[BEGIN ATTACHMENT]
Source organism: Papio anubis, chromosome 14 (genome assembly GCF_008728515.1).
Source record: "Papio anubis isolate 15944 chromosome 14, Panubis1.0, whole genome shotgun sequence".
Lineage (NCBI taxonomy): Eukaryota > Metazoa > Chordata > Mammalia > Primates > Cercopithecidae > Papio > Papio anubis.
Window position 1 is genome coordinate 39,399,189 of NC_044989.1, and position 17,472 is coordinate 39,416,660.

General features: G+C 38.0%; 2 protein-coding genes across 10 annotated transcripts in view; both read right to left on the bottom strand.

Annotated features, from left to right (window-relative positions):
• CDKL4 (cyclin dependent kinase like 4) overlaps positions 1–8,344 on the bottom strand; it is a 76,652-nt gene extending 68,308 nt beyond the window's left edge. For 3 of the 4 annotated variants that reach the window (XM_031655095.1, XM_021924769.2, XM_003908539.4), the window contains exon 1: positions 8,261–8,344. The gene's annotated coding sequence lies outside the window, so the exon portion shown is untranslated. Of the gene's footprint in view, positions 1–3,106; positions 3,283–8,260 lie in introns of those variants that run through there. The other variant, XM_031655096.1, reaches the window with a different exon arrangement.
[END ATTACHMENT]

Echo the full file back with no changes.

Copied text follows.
Source organism: Papio anubis, chromosome 14 (genome assembly GCF_008728515.1).
Source record: "Papio anubis isolate 15944 chromosome 14, Panubis1.0, whole genome shotgun sequence".
Lineage (NCBI taxonomy): Eukaryota > Metazoa > Chordata > Mammalia > Primates > Cercopithecidae > Papio > Papio anubis.
Window position 1 is genome coordinate 39,399,189 of NC_044989.1, and position 17,472 is coordinate 39,416,660.

General features: G+C 38.0%; 2 protein-coding genes across 10 annotated transcripts in view; both read right to left on the bottom strand.

Annotated features, from left to right (window-relative positions):
• CDKL4 (cyclin dependent kinase like 4) overlaps positions 1–8,344 on the bottom strand; it is a 76,652-nt gene extending 68,308 nt beyond the window's left edge. For 3 of the 4 annotated variants that reach the window (XM_031655095.1, XM_021924769.2, XM_003908539.4), the window contains exon 1: positions 8,261–8,344. The gene's annotated coding sequence lies outside the window, so the exon portion shown is untranslated. Of the gene's footprint in view, positions 1–3,106; positions 3,283–8,260 lie in introns of those variants that run through there. The other variant, XM_031655096.1, reaches the window with a different exon arrangement.